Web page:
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United States v. Johnson

United States District Court, W.D. Virginia, Abingdon Division

March 12, 2018


          Jennifer R. Bockhorst, Assistant United States Attorney, Abingdon, Virginia for United States; Nancy C. Dickenson, Assistant Federal Public Defender, Abingdon, Virginia, for Defendant.



         The defendant, Elliot Johnson, has filed a Motion to Vacate, Set Aside, or Correct Sentence pursuant to 28 U.S.C. § 2255, arguing that his enhanced sentence as a career offender under United States Sentencing Guidelines (“U.S.S.G.”) §§ 4B1.1 and 4B1.2, is unlawful. I stayed his case pending resolution by the United States Court of Appeals for the Fourth Circuit in United States v. Brown, which has now been decided.[1] 868 F.3d 297 (4th Cir. 2017). After consideration of the record and applicable case law, I conclude that Johnson’s motion must be dismissed as untimely.

         Johnson was charged in an Superseding Indictment with possession with intent to distribute and distribution of cocaine base within 1000 feet of a school zone, in violation of 21 U.S.C. §§ 841(a)(1) and 860(a). He proceeded to trial and was found guilty. Johnson’s Presentence Investigation Report (“PSR”) recommended that he receive an increased sentence because he qualified as a career offender in that he had “at least two prior felony convictions of either a crime of violence or a controlled substance offense,” pursuant to U.S.S.G. § 4B1.1. PSR ¶ 25, ECF No. 53. The predicate offenses supporting his status as a career offender included a prior conviction for drug distribution and a prior conviction for possession of a sawed off shotgun. Id. ¶¶ 41 and 48. On May 23, 2000, I sentenced Johnson to a total of 262 months’ incarceration, after concluding that he was a career offender. Johnson appealed, and the Fourth Circuit affirmed his conviction and sentence. United States v. Johnson, 246 F.3d 330, 335 (4th Cir. 2001).

         In this § 2255 Motion, Johnson challenges the constitutionality of former U.S.S.G. § 4B1.2(a), which defined a “crime of violence,” in part, as an offense that “otherwise involves conduct that presents a serious potential risk of physical injury to another,” referred to as the “residual clause.” He bases his argument on Johnson v. United States, 135 S. Ct. 2551, 2563 (2015), in which the Supreme Court held that an identically worded residual clause in a federal statute, 18 U.S.C. § 924(e)(2)(B), was unconstitutionally vague and could not be used to increase a defendant’s sentence. However, Johnson’s argument that his crime of violence conviction no longer supports his career offender status because the residual clause in the Guidelines is unconstitutional, is foreclosed by Beckles v. United States, 137 S. Ct. 886 (2017). The Supreme Court held that the Guidelines are not subject to a similar constitutional challenge as they merely “guide the exercise of a court’s discretion” and do not “fix the permissible range of sentences” that a defendant faces. Id. at 892.

         Nonetheless, Johnson argues that my determination that he qualified as a career offender is governed by Johnson, not Beckles. Johnson was sentenced pre-Booker under a mandatory Guidelines scheme. United States v. Booker, 543 U.S. 220, 245 (2005) (holding, in order to avoid a constitutional violation, that the Sentencing Guidelines are advisory and not mandatory). Accordingly, he argues that the mandatory Guidelines, which fixed his sentencing range, acted as the functional equivalent of a statutorily imposed sentence, and as a result, the reasoning of Johnson applies. Suppl. Mem. Supp. § 2255 Mot. 4-5, ECF No. 40.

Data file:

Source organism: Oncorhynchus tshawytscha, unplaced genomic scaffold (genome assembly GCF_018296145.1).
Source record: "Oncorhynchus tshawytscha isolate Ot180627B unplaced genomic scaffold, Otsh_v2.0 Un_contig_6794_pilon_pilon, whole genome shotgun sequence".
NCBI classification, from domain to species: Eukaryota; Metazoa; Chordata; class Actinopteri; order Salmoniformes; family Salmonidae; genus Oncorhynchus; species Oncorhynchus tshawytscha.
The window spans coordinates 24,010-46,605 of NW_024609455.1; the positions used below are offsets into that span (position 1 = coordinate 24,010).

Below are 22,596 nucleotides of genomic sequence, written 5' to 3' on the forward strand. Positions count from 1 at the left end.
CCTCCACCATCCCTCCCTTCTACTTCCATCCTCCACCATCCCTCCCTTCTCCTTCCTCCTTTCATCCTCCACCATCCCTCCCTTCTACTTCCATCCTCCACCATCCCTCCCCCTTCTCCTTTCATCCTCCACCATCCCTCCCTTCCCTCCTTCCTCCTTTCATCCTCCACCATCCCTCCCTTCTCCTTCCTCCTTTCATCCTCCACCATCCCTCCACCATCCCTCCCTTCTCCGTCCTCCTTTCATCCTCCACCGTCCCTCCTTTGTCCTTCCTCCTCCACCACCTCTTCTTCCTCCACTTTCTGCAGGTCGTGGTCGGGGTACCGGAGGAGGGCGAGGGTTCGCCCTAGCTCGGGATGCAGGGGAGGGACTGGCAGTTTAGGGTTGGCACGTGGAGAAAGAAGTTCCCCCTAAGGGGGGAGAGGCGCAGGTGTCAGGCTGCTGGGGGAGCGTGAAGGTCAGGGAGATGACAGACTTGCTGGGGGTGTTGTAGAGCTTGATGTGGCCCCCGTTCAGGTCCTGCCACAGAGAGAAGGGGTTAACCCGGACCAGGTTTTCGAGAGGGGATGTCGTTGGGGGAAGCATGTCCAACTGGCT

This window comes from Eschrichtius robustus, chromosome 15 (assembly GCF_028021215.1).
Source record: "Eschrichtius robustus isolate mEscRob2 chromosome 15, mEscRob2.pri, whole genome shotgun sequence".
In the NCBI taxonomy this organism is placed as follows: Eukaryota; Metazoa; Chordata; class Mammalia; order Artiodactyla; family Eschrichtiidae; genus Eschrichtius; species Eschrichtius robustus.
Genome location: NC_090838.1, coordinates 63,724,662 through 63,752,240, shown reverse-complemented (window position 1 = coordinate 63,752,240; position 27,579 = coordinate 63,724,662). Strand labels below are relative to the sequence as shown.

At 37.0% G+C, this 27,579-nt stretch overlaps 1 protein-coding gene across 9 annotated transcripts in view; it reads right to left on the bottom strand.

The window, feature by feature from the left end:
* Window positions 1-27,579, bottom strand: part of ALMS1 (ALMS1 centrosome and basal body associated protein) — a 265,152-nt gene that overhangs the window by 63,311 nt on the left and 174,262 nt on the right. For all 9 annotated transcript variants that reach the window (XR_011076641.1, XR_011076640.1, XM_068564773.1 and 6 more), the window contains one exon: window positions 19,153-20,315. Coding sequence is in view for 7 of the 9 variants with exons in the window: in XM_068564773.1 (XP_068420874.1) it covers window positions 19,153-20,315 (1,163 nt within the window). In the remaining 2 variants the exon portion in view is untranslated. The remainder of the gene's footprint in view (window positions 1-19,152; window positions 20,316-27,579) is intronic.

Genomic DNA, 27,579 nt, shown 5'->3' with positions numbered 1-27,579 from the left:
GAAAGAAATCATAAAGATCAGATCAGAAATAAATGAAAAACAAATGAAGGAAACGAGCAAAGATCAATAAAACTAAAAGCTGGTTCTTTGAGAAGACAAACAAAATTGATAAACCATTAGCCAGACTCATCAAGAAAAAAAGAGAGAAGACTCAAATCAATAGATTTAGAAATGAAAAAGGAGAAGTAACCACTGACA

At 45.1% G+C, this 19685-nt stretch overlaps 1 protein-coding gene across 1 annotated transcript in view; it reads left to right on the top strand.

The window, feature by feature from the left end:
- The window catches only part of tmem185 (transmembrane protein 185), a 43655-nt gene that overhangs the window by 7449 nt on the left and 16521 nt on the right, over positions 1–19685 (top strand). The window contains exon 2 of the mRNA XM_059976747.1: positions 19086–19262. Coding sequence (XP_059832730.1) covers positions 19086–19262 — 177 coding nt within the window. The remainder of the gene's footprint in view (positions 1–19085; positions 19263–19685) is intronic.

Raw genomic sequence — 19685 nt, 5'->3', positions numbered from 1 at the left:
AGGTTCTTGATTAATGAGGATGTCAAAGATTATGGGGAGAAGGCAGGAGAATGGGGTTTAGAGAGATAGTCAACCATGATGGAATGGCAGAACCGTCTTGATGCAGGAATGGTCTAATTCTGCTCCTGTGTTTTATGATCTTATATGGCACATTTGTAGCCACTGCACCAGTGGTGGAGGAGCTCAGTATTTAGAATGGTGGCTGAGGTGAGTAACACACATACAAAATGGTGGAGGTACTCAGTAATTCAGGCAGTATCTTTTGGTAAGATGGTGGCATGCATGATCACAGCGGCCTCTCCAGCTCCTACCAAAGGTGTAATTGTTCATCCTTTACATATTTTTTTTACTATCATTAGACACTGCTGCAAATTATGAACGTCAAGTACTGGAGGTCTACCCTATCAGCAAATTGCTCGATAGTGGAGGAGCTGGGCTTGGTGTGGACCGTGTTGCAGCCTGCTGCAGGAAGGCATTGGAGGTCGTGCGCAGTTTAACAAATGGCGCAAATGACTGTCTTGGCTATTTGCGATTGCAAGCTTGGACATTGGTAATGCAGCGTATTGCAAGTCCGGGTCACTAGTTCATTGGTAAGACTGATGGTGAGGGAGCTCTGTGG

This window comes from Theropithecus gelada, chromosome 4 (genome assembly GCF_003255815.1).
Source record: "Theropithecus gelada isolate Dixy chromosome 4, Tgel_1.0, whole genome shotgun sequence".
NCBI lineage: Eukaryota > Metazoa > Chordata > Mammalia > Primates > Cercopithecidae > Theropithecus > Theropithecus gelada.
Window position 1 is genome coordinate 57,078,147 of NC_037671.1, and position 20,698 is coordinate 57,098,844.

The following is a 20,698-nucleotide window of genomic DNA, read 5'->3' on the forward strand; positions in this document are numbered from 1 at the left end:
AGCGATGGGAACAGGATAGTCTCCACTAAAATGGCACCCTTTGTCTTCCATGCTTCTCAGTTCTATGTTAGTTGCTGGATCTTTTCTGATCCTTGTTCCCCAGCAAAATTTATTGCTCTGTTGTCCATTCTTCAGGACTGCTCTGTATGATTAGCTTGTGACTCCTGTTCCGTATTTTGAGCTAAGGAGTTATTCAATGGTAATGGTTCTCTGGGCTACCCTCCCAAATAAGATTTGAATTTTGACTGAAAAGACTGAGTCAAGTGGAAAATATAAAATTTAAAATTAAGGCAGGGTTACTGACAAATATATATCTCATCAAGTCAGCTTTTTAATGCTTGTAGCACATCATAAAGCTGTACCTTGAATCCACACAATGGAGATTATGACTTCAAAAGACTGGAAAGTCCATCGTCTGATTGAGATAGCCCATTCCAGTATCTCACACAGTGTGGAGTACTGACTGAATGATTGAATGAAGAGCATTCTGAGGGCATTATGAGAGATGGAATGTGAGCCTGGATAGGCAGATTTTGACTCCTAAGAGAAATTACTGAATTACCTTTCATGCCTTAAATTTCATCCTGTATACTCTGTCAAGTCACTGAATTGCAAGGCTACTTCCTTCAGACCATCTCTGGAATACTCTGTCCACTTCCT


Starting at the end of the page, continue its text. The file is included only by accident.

The Beckles court did not address whether a constitutional infirmity might arise in circumstances where a defendant was sentenced under the mandatory Guidelines regime that existed prior to Booker. The Fourth Circuit, in Brown, was faced with just such a situation, and ultimately concluded that the defendant was not entitled to relief because on collateral review, he could not overcome the stringent timeliness hurdle required by 28 U.S.C. § 2255. 868 F.3d at 299.

         Usually, a defendant must file a motion under § 2255 within one year from the date on which the defendant’s judgment became final. 28 U.S.C. § 2255(f)(1). However, the statute allows for an additional one-year period to run when a defendant relies on a rule of constitutional law newly recognized by the Supreme Court, starting from “the date on which the right asserted was initially recognized by the Supreme Court.” Id. § 2255(f)(3). The Brown court concluded that in neither Johnson nor Beckles had the Supreme Court expressly recognized the right of a defendant to obtain relief who was sentenced as a career offender under a mandatory Guideline regime. 868 F.3d at 302. By leaving open that question, the Supreme Court failed to recognize a new right in the mandatory Sentencing Guideline context. Id. Accordingly, a defendant sentenced as a career offender under the mandatory Guidelines could not rely on the additional one-year limitations period in § 2255(f)(3). Id.

         Johnson was sentenced in 2000 and his judgment became final following the denial of his appeal in 2001. He did not file this § 2255 petition until 2016, 15 years after his judgment became final. Accordingly, his petition is time barred and must be dismissed.

         A separate Final Order will be entered forthwith.



[1] Brown filed a petition for rehearing and rehearing en banc following the panel decision. United States v. Brown, No. 16-7056 (4th Cir. Oct. 5, 2017). The Fourth Circuit denied the ...

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